Skip to main content
Part of complete coverage on

China's reforms: Enlarging but not discarding the cage

By Jaime A. FlorCruz, CNN
November 21, 2013 -- Updated 0353 GMT (1153 HKT)
The Chinese economy has been likened to a bird and the Chinese political system to a bird cage: While the cage may be enlarged to let the bird fly more freely, it must never be discarded.
The Chinese economy has been likened to a bird and the Chinese political system to a bird cage: While the cage may be enlarged to let the bird fly more freely, it must never be discarded.
STORY HIGHLIGHTS
  • Far-reaching reform package indicates Xi Jinping's growing influence
  • But reforms come as Xi tightens media controls and pays homage to Mao Zedong
  • Rhetoric suggests Xi is signaling "left" so he can turn "right"
  • Chinese political system likened to a bird cage: Cage can be enlarged but not discarded

Editor's note: Jaime's China is a column about Chinese society and politics. Jaime FlorCruz has lived and worked in China since 1971. He studied Chinese history at Peking University (1977-81) and was TIME Magazine's Beijing correspondent and bureau chief (1982-2000).

Beijing (CNN) -- One year in the job as the Chinese Communist Party supremo, Xi Jinping so far has presided over a relatively smooth transition of leadership. But what is his vision for the next 10 years, when he is expected to serve as paramount leader?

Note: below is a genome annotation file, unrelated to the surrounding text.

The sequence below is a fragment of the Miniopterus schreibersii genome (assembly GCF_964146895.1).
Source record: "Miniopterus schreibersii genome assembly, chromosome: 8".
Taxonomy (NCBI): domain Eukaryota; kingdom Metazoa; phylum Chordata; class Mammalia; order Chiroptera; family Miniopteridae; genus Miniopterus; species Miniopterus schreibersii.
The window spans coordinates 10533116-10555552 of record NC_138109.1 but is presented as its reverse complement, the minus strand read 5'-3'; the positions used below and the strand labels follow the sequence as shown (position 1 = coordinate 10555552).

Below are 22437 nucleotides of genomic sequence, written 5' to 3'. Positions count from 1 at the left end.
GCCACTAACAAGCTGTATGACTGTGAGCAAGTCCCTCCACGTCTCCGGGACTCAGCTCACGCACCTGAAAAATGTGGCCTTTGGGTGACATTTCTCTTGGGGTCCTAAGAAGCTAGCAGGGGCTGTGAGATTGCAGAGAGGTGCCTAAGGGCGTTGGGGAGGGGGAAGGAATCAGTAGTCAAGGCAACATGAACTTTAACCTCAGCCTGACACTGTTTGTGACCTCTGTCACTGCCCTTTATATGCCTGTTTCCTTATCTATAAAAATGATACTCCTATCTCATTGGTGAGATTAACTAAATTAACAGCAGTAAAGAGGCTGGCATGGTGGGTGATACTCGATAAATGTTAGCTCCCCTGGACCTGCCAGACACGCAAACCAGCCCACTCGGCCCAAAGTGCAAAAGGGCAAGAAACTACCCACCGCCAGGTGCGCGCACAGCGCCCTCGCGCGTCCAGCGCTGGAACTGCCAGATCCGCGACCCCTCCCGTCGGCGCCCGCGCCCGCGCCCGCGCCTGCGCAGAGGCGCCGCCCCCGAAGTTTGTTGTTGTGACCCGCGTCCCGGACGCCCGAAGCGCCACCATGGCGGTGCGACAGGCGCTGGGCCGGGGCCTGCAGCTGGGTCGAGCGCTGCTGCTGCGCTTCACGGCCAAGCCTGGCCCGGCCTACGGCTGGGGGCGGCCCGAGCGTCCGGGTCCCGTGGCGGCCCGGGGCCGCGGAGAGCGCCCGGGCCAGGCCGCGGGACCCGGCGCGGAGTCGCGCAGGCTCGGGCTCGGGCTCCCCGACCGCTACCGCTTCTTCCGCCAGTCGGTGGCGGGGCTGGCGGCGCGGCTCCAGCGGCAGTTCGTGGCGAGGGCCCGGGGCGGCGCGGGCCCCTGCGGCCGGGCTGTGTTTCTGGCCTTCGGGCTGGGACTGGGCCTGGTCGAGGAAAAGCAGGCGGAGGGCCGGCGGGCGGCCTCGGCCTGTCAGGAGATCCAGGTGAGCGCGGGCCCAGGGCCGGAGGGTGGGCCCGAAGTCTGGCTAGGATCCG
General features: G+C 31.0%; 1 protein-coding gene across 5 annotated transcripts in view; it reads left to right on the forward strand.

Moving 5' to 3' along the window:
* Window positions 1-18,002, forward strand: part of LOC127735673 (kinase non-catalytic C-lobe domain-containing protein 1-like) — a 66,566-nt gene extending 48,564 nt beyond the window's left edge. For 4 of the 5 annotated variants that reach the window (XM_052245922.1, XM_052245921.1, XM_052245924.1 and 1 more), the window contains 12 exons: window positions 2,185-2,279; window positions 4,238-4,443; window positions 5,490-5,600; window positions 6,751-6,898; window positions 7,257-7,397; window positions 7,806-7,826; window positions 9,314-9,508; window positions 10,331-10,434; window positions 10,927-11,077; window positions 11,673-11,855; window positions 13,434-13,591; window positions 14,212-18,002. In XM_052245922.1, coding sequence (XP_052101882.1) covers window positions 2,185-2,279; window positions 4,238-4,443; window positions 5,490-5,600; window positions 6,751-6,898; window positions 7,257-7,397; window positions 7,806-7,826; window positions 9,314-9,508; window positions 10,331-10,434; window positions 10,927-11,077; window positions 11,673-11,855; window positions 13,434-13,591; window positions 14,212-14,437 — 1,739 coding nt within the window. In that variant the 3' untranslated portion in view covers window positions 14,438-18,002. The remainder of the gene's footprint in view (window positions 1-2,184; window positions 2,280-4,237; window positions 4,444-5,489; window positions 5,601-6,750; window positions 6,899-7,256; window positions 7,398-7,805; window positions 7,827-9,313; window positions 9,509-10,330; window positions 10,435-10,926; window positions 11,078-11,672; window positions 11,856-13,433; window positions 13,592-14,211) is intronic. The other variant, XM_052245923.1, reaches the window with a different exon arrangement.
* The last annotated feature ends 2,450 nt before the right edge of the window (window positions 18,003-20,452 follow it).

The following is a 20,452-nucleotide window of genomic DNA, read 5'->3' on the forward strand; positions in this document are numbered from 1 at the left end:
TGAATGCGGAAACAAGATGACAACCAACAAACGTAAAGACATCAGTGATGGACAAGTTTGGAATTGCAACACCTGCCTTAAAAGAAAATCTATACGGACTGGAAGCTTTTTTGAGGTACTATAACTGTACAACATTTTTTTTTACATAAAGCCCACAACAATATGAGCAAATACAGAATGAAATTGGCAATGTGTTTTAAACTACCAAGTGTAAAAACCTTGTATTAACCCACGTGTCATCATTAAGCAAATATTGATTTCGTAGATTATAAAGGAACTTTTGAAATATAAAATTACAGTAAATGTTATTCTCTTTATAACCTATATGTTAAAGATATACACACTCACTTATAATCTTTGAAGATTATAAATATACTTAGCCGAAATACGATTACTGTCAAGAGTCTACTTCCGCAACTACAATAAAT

No one has a crystal ball that gives definitive clues.

In the first few months since he took power, Xi has pushed a popular and arguably progressive agenda: attacking corruption, not just flies (junior officials) but a few tigers (senior officials) too; curbing official extravagance, like senseless banqueting, and, one of my favorites, banning "empty speeches."

But in recent weeks, Xi has turned "left". He allowed tighter control over the traditional and social media, silenced dissenting voices among academics and scholars, and cracked down on liberal activists, petitioners and protesters.

Noodle making robot popular in China
China's one child policy changes
Impact of China easing 'one child' policy
Why did China ease its one-child policy?
China to relax one child policy

READ: How's Xi doing? A report card

At the same time, Xi has paid homage to Chairman Mao Zedong and some of his preaching.

He visited a few revolutionary shrines, endorsed the Maoist practices of "criticism and self-criticism" -- ostensibly to purify the party ranks -- and advocated "mass line" campaigns to improve the party's popularity among the people.

Analysts wonder: Is Xi a Maoist or a Dengist? Is he a conservative or a reformist?

Clearly, Xi is not a Chairman Mao nor a Deng Xiaoping. Like his two predecessors -- Jiang Zemin and Hu Jintao -- Xi is not a legendary revolutionary figure who can command absolute loyalty. In the current political system, he is merely a primus inter pares -- first among equals, who leads by consensus.

Left or right?

Like Deng, Xi may not have to seek absolute dominance, a la Mao, to be an effective leader. Instead, he may just seek to find the center of the debate.

Still, unless and until there is fundamental political reform, China will remain a nation more dependent on the power of a single leader, a charismatic strongman, than on institutions.